“Rapid increases in real estate and equity prices are raising the concern of the development of asset bubbles in several Latin American economies,” warns the policy statement from the Latin American Shadow Financial Regulatory Committee (CLAFF). “Central banks should consider adopting explicit credit growth caps,” the statement said.
The credit growth caps, a ceiling on bank’s assets or outstanding loans, implemented at the bank level, is one of several measures that the group urged financial policy makers in the region to consider. The recommendation is surprising because it involves setting quantitative limits rather than using price signals.
“In normal times we would not consider such a measure,” said Liliana Rojas-Suarez, a senior fellow at the Center for Global Development and the president of CLAAF.
“But these are not normal times. Uncertainty about debt overhangs and the direction of economic and financial policy in the United States and Europe is likely to persist, causing a flood of capital to Latin America, leading to unsustainable increases in asset prices and credit,” she said. “We need measures to prevent these bubbles before it’s too late.”
The policy statement, Are Uncertainties in the North Seeding a New Crisis in the South? Options for Latin America, warns that economic and financial uncertainties in developed countries are causing problems for Latin America. It proposes a range of policies for addressing the problem.
The Committee was formed in Rio de Janeiro in July of 2000 by a group of prestigious Latin-American economists with strong expertise in financial markets and other macroeconomic issues. Since then, the Committee’s purpose has been to explore the implications of different events affecting the region and to develop independent policy recommendations that can help shape the response of the public and private sectors towards the solution of these problems.
The launch event Tuesday morning included high level panelists who discussed the risks, and explained in detail what the policy recommendations would mean for Latin America. The event was hosted by the Center for Global Development, an influential and independent Washington based think tank. The Center supports CLAAF during its meeting on an annual basis. The current president of CLAAF, Liliana Rojas-Suarez, is a senior fellow at CGD.
Notes to Editors
The Latin American Shadow Financial Regulatory Committee (CLAAF) consists of former senior economic policy makers from across the region who hold a wide variety of views. CLAAF alternates between meeting in Washington, and in Latin America on a twice-yearly basis. At each meeting, the group releases a policy statement on a specific issue affecting Latin America’s financial markets with the goal of influencing the actions taken by the policymakers in the region.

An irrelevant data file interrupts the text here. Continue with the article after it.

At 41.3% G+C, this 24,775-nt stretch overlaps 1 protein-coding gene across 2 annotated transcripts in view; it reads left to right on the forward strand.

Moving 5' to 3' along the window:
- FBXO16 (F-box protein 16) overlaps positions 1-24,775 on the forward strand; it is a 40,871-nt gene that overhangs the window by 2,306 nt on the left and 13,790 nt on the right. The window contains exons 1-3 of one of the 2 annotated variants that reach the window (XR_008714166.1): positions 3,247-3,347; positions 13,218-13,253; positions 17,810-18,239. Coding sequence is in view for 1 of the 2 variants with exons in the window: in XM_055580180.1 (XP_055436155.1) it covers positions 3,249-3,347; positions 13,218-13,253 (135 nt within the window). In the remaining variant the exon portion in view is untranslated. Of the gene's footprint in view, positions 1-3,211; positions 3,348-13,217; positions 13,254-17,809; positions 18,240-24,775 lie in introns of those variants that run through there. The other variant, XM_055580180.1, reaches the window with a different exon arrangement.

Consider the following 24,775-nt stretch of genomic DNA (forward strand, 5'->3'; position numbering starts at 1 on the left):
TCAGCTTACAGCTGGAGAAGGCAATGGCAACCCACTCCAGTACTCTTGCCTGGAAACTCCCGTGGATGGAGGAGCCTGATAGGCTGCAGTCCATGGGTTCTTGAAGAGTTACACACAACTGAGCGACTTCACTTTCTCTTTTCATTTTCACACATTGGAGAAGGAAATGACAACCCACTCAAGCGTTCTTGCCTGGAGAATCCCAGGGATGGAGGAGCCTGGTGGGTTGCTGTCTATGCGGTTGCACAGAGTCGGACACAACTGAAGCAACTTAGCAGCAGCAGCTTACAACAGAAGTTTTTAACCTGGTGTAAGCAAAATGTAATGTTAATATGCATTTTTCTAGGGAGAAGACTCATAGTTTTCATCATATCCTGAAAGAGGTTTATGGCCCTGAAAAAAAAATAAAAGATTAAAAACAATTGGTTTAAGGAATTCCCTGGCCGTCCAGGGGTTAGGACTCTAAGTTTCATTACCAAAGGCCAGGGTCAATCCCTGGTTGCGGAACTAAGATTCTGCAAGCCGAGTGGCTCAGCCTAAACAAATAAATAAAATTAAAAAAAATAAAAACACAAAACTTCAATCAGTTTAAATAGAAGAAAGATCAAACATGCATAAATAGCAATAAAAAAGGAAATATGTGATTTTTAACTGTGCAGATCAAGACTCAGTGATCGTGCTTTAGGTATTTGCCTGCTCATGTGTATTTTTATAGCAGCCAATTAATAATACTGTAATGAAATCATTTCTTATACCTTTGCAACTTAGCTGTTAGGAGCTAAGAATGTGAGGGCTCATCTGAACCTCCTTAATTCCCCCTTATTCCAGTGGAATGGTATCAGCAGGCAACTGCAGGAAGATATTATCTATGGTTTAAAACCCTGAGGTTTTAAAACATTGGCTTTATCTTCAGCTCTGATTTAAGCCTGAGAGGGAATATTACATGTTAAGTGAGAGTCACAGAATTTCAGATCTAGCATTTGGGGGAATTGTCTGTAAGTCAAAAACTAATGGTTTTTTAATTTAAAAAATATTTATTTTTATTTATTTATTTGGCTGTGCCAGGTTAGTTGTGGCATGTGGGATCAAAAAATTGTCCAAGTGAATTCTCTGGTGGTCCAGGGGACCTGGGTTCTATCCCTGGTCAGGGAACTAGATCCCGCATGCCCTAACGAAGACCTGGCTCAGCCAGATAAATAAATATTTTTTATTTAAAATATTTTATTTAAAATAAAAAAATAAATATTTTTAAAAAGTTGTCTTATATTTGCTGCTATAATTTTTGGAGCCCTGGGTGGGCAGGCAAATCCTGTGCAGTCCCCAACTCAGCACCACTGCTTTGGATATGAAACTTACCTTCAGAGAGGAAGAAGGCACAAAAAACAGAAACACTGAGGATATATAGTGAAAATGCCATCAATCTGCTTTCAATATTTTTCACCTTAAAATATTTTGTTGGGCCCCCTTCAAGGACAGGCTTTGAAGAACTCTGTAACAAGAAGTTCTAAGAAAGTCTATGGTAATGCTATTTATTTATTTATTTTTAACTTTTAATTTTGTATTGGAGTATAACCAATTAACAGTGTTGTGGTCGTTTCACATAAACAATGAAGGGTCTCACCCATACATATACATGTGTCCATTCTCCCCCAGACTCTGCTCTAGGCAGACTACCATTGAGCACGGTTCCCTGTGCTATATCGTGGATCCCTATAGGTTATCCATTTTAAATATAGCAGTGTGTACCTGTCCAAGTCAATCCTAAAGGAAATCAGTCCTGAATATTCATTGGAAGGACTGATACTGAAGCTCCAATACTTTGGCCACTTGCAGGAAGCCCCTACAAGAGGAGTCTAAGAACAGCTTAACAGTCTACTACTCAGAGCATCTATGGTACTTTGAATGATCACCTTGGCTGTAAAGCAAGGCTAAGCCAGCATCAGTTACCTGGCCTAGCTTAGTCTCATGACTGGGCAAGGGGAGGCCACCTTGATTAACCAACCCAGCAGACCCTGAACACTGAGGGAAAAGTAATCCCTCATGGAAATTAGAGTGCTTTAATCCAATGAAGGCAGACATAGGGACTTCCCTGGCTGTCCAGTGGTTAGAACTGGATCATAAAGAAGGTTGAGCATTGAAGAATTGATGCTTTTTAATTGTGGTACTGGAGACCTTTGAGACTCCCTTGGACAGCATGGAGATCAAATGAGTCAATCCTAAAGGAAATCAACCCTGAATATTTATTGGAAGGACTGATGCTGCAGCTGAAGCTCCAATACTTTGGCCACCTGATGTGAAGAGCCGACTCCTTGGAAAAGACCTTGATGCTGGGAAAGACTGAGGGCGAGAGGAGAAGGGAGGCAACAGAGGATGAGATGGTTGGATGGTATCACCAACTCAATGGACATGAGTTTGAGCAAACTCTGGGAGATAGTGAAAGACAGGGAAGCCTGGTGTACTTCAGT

The Center for Global Development (CGD) is an independent, non-profit policy research organization dedicated to reducing global poverty and inequality and to making globalization work for the poor. Through a combination of research and strategic outreach, the Center engages policymakers and the public to influence the policies of the United States, other rich countries, and such institutions as the World Bank, the IMF, and the World Trade Organization to improve the economic and social development prospects in poor countries.
Event materials, including video footage of the event, photos, and a copy of the statement will be available on the Center for Global Development website at http://www.cgdev.org.
Last week the Latin American Shadow Financial Regulatory Committee (CLAAF), chaired by CGD senior fellow Liliana Rojas-Suarez, considered the impact of the European debt crisis on Latin America. The committee, which includes former top finance officials from the region, then released a statement concerning Latin America's outlook in light of the emerging crisis, emphasizing the region's challenges and opportunities and offering concrete policy recommendations. Rojas-Suarez explains:
Q: What's the biggest financial challenge facing the region today?
A: Large capital inflows, resulting from both external and internal factors. On the external side, the sluggish U.S. economy and the need for public and private liquidity support in Europe are pressing central banks to keep policy interest rates low. But in Latin America, the prospects for growth are quite positive, forecasted at 4 percent for 2010. The region's central banks are therefore increasing interest rates to keep inflation in check. All of this is attracting international investors to the region, who find the risk-return profile to be quite attractive. For the first time since I can remember, country-risk spreads of a number of Latin American countries are below those of a number of developed countries. Since I don't expect any significant policy change soon, I believe that the region will face this challenge at least in the short and medium terms.
Q: This seems like a good problem to have!
A: It's certainly better than capital flight! But large capital inflows are risky if they are not managed well. Two major challenges stand out: First and foremost, they significantly complicate monetary policy for central banks. They might cause local currencies to appreciate excessively, which could be destabilizing, especially if the inflows are temporary and subject to reversal should conditions change. Central banks have been dealing with this through sterilized intervention in foreign exchange markets, which basically means purchasing foreign currency (to contain the appreciation of the local currency) and then issuing bonds to prevent an expansion of monetary aggregates and, therefore, inflation. The problem, however, is that sterilized intervention increases interest rates, which in turn attract capital inflows even further.
Second, most Latin American countries have a number of economic distortions and fiscal budgetary processes that are not as efficient as they could be, leading to some wasteful investments. If funds are inappropriately allocated and the capital inflows suddenly reverse, then Latin American governments, financial institutions, and corporations might find themselves facing severe difficulties serving debt obligations.